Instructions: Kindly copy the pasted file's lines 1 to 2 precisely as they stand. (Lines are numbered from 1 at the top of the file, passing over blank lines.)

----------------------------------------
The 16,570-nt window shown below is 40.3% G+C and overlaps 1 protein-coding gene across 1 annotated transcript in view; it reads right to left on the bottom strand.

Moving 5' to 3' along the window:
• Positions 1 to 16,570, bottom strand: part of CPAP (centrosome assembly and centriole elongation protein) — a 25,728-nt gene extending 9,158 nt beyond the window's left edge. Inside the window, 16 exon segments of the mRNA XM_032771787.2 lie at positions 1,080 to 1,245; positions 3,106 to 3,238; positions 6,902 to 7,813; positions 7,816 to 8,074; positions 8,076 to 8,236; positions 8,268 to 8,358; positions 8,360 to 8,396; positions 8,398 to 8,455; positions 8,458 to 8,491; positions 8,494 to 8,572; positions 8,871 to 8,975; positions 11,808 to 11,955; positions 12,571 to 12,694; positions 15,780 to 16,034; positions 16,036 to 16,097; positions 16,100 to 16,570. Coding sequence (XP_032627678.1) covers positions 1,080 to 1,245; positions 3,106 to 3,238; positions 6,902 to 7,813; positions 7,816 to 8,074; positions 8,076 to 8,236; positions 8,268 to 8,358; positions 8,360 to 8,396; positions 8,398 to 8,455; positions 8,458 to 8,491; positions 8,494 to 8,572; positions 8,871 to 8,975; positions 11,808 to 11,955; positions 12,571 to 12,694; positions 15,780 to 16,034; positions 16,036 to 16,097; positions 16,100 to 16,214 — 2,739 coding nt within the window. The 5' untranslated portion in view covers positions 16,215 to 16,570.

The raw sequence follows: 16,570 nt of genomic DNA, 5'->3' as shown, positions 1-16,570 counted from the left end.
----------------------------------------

The 16,570-nt window shown below is 40.3% G+C and overlaps 1 protein-coding gene across 1 annotated transcript in view; it reads right to left on the bottom strand.

Moving 5' to 3' along the window: